The princess – who is fourth in line to the throne – was “safely delivered” at 08:34 BST, the palace statement said.

The Duke of Cambridge, who was present for the birth of the 8lbs 3oz (3.7kg) baby girl, brought his 21-month-old son Prince George to visit his sister at St Mary’s Hospital, west London.

A large number of journalists, photographers and broadcasters had gathered after the announcement that Catherine was in labour.

Following the announcement of the birth,  “We welcome with humble duty the new baby of their Royal Highnesses the Duke and Duchess of Cambridge.

She will be the first to take the title of Princess for 25 years.The new royal will not be overtaken in the line of succession by any future younger brothers.

Under new rules which came into force in March, male bias was removed from the succession rules. And the princess will also be able to marry a Roman Catholic without losing her place in line to the throne.

UK election: five surprising things you can do in polling stations

DISCUSS WITH YOUR PARTNER:WOULD A VOTER IN UK BE ABLE TO DO THIS IN A POLLING STATION?. Read the article bellow to check your answers, Is it the same in our country?

1. Vote while under the influence of alcohol and/or drugs

2. Take a selfie at the polling station

3. You can bring a pet with you

4. You can tweet about voting

5. Polling stations are open from 9 to 8p.m


The 2015 general election is upon us. Polling stations opened at 7am for what is being billed as the most unpredictable poll yet.

Google has marked the occasion – expected to be the closest election in a lifetime – with a Doodle on its homepage. It shows the second letter ‘g’ as a ballot box covered in the Union Flag beneath a voting form and a pencil.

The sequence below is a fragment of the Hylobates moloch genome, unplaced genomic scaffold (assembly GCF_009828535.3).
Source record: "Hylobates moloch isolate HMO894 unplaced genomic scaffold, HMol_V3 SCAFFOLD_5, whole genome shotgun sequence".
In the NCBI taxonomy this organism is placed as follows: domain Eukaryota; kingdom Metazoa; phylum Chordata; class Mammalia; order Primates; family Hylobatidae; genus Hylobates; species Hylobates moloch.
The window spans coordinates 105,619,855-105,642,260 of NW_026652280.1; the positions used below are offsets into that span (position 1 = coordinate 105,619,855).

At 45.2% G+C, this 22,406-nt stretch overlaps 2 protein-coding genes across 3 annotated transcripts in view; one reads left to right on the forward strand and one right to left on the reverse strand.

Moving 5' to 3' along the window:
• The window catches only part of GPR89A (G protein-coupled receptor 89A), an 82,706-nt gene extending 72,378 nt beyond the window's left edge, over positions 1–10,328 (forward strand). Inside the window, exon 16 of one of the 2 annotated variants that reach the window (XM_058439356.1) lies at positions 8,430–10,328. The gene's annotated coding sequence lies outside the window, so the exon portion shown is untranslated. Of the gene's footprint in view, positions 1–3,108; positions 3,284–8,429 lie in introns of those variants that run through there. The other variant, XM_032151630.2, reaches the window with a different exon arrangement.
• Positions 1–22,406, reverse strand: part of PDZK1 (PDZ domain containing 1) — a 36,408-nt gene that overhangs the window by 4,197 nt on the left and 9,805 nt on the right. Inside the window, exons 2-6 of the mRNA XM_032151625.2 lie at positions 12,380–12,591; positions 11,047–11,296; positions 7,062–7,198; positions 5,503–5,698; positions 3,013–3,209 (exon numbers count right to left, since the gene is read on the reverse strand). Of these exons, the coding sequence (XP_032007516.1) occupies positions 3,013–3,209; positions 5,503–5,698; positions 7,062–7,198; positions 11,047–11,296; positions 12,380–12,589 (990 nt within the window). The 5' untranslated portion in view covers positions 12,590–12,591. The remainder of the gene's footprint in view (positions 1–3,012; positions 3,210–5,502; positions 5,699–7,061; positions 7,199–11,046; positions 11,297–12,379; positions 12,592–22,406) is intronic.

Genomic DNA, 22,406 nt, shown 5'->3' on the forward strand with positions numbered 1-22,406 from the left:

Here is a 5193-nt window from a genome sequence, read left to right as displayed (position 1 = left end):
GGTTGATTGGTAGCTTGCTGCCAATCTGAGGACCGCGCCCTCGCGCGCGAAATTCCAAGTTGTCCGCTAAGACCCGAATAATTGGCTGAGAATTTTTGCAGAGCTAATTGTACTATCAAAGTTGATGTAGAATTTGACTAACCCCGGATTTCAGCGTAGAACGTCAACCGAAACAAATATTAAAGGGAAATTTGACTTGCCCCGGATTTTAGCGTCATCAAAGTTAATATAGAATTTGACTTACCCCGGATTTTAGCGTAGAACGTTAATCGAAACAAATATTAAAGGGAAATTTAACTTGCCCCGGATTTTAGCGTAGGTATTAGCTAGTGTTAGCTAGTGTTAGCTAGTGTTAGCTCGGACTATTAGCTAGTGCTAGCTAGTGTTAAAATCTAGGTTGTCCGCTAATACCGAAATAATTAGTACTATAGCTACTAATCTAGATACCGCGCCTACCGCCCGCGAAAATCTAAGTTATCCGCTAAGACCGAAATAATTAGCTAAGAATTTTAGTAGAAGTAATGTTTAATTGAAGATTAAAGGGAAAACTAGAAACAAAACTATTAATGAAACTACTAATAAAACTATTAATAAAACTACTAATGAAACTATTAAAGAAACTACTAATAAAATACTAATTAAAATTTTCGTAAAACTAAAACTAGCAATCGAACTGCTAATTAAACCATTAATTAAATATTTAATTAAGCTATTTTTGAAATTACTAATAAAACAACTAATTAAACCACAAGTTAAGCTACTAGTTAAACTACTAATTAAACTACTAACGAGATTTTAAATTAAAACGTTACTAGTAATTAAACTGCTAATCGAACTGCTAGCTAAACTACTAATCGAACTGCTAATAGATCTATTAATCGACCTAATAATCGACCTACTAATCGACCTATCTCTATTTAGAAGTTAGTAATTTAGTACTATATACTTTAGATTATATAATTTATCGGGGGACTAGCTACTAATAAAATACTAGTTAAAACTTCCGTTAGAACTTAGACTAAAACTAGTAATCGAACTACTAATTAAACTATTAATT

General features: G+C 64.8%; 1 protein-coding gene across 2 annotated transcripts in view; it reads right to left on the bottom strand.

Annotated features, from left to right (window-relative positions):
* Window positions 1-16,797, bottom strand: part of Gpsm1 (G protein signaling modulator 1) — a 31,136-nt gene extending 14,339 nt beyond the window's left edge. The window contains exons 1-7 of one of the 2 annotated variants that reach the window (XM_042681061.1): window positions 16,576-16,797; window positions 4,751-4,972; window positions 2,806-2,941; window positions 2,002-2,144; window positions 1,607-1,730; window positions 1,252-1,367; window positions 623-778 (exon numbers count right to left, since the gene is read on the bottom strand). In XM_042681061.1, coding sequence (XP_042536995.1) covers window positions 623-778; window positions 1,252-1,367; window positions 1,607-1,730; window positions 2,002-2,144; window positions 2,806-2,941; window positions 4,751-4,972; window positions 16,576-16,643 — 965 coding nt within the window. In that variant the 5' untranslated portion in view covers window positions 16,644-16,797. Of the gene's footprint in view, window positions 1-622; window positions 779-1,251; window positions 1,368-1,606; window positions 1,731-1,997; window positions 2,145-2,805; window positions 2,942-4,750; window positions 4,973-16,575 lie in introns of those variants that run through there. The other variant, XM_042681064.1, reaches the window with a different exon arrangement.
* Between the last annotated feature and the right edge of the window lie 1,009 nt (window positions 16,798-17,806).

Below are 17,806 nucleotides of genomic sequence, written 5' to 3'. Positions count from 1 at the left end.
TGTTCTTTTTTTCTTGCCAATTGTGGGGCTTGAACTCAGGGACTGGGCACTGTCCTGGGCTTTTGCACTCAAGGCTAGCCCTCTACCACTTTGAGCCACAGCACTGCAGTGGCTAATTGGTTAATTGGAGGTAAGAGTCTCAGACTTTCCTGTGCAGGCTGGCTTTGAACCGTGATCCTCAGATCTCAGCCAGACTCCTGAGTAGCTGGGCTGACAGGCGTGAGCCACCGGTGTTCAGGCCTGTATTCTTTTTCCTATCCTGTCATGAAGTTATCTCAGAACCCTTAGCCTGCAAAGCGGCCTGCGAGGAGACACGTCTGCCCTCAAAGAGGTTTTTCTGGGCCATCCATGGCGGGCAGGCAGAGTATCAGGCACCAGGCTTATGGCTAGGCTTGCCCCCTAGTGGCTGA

The BBC has compiled a handy guide to the dos and don’ts for prospective voters ready to cast their ballot. Here are five unexpected ‘dos’ for those voting in UK polling stations:

1. You can vote while under the influence of alcohol and/or drugs

But you can’t be disruptive about it. If you are, you will be asked to leave and return when you have sobered up and are willing to behave.

2. Technically, you can take a selfie at the polling station

But it isn’t advisable. Photographs could land you in trouble if they reveal how someone else has voted, the unique identification number on the ballot paper or any information “obtained in a polling station”.

The Electoral Commission has issued the following guidance on taking photographs: “Due to the potential breach of the law, intentionally or not, we strongly advise against any form of photography taken inside a polling station.

“However, if a voter would like to highlight their participation in the elections, we suggest this is done outside the polling station before or after they vote.”
3. You can bring a pet with you

Voters in some constituencies arrive on horseback to cast their vote. Dogs are also welcome, providing they are brought in an “accompanying” capacity as opposed to being allowed to roam freely. Other animals are at the discretion of staff at the station.

4. You don’t have to cross your ballot paper

Technically you could mark your box with a tick instead of a cross if you so wish, as long as you make your voting intention clear on the sheet.

5. You can tweet about voting – BUT ONLY AFTER YOU LEAVE THE POLLING STATION

You are free to reveal how you voted outside of it. Revealing who someone else voted for or how they are about to vote is illegal.